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New Drug Promising in Advanced Pancreatic Cancer

New Drug Promising in Advanced Pancreatic Cancer

LOS ANGELES--A second-generation topo-isomerase I inhibitor, RFS 2000, has led to significantly improved survival in patients with advanced pancreatic carcinoma, according to interim results of an ongoing phase II study presented at an ASCO poster session.

The study has enrolled 105 patients, but only those who received two or more courses of treatment were considered evaluable for efficacy (61 patients). "This is because preclinical research has shown that prolonged and continuous exposure to the drug is necessary to obtain a response," said John Stehlin, Jr., MD, of the Stehlin Foundation for Cancer Research at St. Joseph Hospital, Houston. "In order to fairly evaluate the efficacy of the drug in a clinical setting, we feel patients must receive a minimum of two courses (8 weeks)," he said.

The agent was given orally at a dose of 1 to 1.5 mg/m²/day for 5 consecutive days, followed by 2 days rest, for four cycles. Almost one-quarter of patients had stage IV disease (73%), and 47% had received prior treatment--radiotherapy or chemotherapy, usually with fluorouracil or gemcitabine (Gemzar). Of the evaluable patients, 45 had metastatic disease and 29 had failed conventional treatment.

Responses were evaluated by improvement in CT scan, the CA19-9 tumor marker, and clinical symptomatology (pain and general well-being). Using these criteria, 33% of patients were responders, with 30% having stable disease.

Dr. Stehlin said that responses correlated with improved Kaplan-Meier median survival, which was 16.2 months in responders, 9.7 months in those with stable disease, and 5.9 months for nonre-sponders. Median survival for the evaluable patients is 8.7 months, with 31% still alive at the time of the ASCO presentation.

There were no deaths attributable to RFS 2000. WHO grade 3/4 toxicities for the agent (reported for all 105 patients) were as follows: anemia, 20%; leu-kopenia, 13%; thrombocytopenia, 8%; nausea/vomiting, 17%; diarrhea, 6%; and cystitis, 0%. Grade 1 cystitis occurred in 8% of patients and grade 2 in 16%.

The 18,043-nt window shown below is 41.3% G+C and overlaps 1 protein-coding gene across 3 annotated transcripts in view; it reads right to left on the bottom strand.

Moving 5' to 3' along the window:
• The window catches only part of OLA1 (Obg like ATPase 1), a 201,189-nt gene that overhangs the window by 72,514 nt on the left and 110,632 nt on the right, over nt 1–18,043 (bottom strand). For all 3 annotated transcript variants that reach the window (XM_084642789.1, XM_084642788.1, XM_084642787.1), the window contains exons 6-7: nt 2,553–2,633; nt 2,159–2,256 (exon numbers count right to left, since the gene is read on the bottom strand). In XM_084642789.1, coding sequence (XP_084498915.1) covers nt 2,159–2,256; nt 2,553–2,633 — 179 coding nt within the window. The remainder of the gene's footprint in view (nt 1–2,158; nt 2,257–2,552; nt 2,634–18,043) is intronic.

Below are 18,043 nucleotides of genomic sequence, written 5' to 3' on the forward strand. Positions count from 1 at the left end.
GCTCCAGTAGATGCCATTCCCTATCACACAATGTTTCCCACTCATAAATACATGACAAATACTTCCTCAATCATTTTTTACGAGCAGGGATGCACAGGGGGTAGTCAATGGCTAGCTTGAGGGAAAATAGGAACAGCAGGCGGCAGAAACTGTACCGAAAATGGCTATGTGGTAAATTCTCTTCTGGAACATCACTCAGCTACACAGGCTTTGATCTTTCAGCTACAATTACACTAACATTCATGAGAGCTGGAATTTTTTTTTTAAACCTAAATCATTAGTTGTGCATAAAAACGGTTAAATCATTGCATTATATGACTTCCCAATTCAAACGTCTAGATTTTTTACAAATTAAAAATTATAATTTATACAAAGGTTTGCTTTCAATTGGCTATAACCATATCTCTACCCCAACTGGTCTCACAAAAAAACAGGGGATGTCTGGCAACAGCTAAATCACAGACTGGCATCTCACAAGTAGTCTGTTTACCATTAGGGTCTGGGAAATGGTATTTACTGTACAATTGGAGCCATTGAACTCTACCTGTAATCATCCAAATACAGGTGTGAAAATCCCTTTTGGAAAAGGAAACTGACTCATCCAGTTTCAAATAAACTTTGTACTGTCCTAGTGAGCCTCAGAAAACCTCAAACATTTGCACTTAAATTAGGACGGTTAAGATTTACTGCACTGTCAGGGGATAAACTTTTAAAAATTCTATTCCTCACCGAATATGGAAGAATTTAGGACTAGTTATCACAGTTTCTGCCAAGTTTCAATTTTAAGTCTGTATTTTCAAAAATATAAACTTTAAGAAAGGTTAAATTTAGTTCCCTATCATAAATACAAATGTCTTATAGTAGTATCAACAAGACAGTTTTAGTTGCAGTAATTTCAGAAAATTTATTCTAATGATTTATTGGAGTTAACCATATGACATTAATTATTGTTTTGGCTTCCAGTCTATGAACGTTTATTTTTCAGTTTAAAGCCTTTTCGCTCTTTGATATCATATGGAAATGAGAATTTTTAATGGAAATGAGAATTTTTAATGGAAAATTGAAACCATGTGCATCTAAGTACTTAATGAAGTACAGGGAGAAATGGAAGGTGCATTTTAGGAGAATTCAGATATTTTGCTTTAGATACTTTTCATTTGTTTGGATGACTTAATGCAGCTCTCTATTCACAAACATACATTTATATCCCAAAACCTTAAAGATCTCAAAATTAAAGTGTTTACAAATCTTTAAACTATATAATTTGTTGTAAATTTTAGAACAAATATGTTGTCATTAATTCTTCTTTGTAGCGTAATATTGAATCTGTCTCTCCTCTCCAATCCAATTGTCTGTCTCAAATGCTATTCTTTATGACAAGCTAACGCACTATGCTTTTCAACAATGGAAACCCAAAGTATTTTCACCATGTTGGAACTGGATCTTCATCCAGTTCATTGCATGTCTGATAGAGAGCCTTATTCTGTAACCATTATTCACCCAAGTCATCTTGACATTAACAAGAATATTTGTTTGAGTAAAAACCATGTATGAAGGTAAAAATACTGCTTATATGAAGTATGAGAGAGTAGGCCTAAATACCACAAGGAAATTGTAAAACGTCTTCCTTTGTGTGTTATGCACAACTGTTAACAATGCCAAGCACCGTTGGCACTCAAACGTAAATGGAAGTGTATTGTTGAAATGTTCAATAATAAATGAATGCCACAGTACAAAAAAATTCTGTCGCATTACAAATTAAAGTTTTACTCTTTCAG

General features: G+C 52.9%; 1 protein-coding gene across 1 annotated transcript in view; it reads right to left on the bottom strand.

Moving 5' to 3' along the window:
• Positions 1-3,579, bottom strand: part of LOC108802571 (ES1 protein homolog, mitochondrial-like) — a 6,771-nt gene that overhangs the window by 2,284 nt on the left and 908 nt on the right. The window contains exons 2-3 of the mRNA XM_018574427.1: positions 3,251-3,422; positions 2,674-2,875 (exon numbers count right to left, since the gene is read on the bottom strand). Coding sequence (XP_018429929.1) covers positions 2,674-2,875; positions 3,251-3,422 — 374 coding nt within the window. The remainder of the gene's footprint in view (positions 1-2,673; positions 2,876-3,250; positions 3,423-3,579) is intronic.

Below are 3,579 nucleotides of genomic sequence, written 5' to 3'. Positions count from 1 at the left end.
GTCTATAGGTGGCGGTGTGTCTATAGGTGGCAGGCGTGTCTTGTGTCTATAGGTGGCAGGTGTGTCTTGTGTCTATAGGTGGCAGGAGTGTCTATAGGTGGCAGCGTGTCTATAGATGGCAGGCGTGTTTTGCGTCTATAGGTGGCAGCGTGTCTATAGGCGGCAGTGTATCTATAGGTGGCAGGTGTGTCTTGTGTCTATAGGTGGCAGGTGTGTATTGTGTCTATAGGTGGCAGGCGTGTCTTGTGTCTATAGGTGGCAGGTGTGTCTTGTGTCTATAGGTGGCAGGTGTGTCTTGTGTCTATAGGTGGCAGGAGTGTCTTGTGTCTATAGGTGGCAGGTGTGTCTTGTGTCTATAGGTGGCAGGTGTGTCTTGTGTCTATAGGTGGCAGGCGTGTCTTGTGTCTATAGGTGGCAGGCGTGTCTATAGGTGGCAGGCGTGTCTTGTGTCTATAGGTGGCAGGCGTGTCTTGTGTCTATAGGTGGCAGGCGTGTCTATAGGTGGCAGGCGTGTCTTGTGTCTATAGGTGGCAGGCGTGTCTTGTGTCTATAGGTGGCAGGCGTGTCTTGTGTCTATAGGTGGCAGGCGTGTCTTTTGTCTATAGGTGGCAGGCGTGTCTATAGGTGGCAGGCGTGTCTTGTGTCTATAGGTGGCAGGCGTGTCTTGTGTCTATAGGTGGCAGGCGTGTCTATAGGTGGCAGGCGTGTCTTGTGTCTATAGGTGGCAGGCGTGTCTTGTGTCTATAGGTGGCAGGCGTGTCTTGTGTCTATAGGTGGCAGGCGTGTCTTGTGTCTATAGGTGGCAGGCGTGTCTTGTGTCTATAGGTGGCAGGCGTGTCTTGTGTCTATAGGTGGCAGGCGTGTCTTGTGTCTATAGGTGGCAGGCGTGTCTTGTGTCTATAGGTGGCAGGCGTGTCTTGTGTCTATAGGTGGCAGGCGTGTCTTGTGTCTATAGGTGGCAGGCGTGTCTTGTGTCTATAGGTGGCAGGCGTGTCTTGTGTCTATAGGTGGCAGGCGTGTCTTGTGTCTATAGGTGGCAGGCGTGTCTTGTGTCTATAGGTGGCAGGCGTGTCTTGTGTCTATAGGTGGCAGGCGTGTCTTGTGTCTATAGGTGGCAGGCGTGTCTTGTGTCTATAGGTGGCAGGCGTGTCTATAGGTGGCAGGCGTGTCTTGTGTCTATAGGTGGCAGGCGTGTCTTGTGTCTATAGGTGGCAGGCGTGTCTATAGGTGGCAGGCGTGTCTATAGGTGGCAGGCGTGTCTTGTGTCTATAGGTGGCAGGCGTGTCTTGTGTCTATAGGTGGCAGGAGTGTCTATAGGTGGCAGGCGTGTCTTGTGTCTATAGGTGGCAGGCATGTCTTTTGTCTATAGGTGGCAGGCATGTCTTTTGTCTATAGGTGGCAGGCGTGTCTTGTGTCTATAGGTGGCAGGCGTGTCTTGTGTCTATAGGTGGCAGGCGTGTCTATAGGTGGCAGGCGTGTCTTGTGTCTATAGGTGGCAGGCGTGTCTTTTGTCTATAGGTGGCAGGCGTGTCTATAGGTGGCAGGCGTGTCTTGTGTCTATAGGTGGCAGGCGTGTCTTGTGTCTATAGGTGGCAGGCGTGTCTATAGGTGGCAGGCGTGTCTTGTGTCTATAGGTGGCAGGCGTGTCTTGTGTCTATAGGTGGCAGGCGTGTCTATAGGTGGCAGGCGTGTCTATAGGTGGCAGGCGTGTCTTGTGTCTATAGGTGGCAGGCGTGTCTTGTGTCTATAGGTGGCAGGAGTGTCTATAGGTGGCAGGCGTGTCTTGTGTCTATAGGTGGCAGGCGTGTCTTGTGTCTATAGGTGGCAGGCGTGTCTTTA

These toxicities were generally not clinically significant, Dr. Stehlin said, and all were reversible following either temporary discontinuation of the drug (during the two "rest" days) or a reduction in dosage. "We conclude that RFS 2000 shows promising activity against pancreatic adenocarcinoma at well-tolerated doses," Dr. Stehlin said.

‘No Other Options’

The agent, a synthesized camptothe-cin known chemically as 9-nitro-20(S)-camptothecin-9N, is under development by SuperGen, San Ramon, California.

"The unmet medical need in pancreatic cancer is profound," said Dr. Joseph Rubinfeld, chief executive officer of SuperGen. "It is our responsibility to rapidly expand these human trials into additional sites and get data to the FDA with the greatest possible sense of urgency."

Dr. Rubinfeld said that the 16-month survival in responders is the longest reported in advanced pancreatic cancer patients. Because of these strong survival data and the fact that pancreatic cancer patients do not have other options, he said that phase II trials at other centers would be continued.

SuperGen will be meeting with the FDA, Dr. Rubinfeld said, to discuss proceeding with an expanded multisite phase III trial and possible fast-track approval of the agent.

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